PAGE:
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The Reader will please to observe, that to the fol lowing INDEX, is subjoined an Alphabetical LIST of AUTHORS, &c. quoted in The DIVINE LEGATION; which quotations are not referred to in the Index.

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ABIMELE CH, account of him

vol. iv. p. 88
Abraham, a brief historical view of the call of God to him and
his family



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iii. 342
iv. 366
iv. 438

the true meaning of the blessing pronounced on him,
pointed out
v. 394
exposition of the history of the command to sacrifice his
son Isaac
vi. 3-24
explanation of "Our Father Abraham wished to see my


vi. 6

summary of his history

by some authors taken for Zoroaster
supposed by M. Fourmont to be Cronon


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the import of God's revelation to him explained
in what sense said by Christ to have seen his day, vi.
reply to objections against the historical truth of


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vi. 30

three distinct periods of his history pointed out
an advocate for toleration

- vi. 32
vi. 148
vi. 185

summary of his history

iv. 176

Abraxas, (Egyptian Amulet) described


Academics and Pyrrhonians, their principles compared, iii. 47
Academies, Greek, their founders and various sects
-on what principles erected -

iii. 54
iii. 140
ii. 97

Academy Old and Peripatetics, their conformity
Academy, Old and New, their conformity -
Actions, signal instance of divine instruction
them in the case of Abraham

conveyed by

vi. 3

vi. 45

typical and significative distinguished
their eloquence illustrated by an anecdote from the Spartan

vi. 168



and by another from the Roman history

vi. 169


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vi. 10

vi. 14

his re-

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Adoption, account of the practice of, in ancient and modern

ii. 91


Adoration, Prideaux's account of the ancient form of, iv. 199
Emilianus, character of -
ii. 174
Eneas, exposition of the story of his descent into hell, ii. 78
enquiry into the nature of the poem of the Eneid,
the image of a perfect lawgiver conveyed in him,
personally alludes to Augustus
description of his shield
Esculapius, observation on the ancient story and character

ii. 85
ii. 98

- ii. 160

ii. 172

future state
ii. 209

iv. 229

Alcaus, why confounded with Hercules
Alexander the Great, the probable motive of his commu-
nicating to his mother the secrets of the myste-
ii. 26
Hercules in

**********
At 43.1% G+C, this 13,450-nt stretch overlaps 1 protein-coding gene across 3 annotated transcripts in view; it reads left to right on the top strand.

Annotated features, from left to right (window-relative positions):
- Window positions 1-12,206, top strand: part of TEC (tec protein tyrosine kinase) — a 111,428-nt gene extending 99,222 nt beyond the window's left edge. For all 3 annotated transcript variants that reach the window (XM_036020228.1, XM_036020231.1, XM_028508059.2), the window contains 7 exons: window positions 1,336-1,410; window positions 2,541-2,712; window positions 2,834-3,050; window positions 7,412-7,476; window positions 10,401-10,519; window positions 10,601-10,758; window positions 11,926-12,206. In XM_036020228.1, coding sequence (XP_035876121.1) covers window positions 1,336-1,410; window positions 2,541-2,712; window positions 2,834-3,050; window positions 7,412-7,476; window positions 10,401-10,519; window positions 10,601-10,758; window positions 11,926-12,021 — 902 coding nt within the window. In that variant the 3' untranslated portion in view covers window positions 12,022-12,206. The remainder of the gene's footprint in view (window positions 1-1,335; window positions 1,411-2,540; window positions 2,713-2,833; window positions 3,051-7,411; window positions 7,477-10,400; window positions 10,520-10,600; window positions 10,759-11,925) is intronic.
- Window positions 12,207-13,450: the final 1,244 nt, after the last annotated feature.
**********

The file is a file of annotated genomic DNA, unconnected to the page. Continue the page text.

- iv. 228
- ii. 206


Africans, deductions from their knowledge of a
notwithstanding their barbarism






the stories of the exploits of Bacchus and
the Indies designed to aggrandize, him
Allegories, often imputed when never intended -
- for what purpose introduced in the ancient



fundamental article in

Alphabets, origin of, accounted for

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iii. 289
adopted by Christians in the interpretation of Scrip-
iii. 293



controversial reflections on their nature with reference to
Job, and the Ode of Horace, " O Navis referunt," v. 447
religious, distinguished
vi. 48

-argument deduced from the general passion for, vi. 101
Alliance of Church and State, mutual inducements to enter

ii. 272
ii. 282


reason for discrediting the notion of their
the Israelites -

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invention of, prior to the time of Moses
Hebrew, formed by Moses from an improvement on the
- iv. 163
America, remarks on the religion of the Natives of, i. 304
the forests of, a good nursery for philosophers and free-

- ii. 331


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iv. 131. 153

iv. 153

- iv. 157

invention by

- iv. 162

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— remarks on the language of
Amos, a clear description of a particular providence quoted
from the book of

Anatomy, practised and studied by the ancient


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Ancients, enquiry into their opinions concerning the
tality of the soul

Animal food, Sir Isaac Newton's opinion of the introduction
of it into Egypt refuted -

- iv. 267

iii. 280

Animal worship, origin of, accounted for -
true origin of, amongst the Egyptians
images of animals first worshipped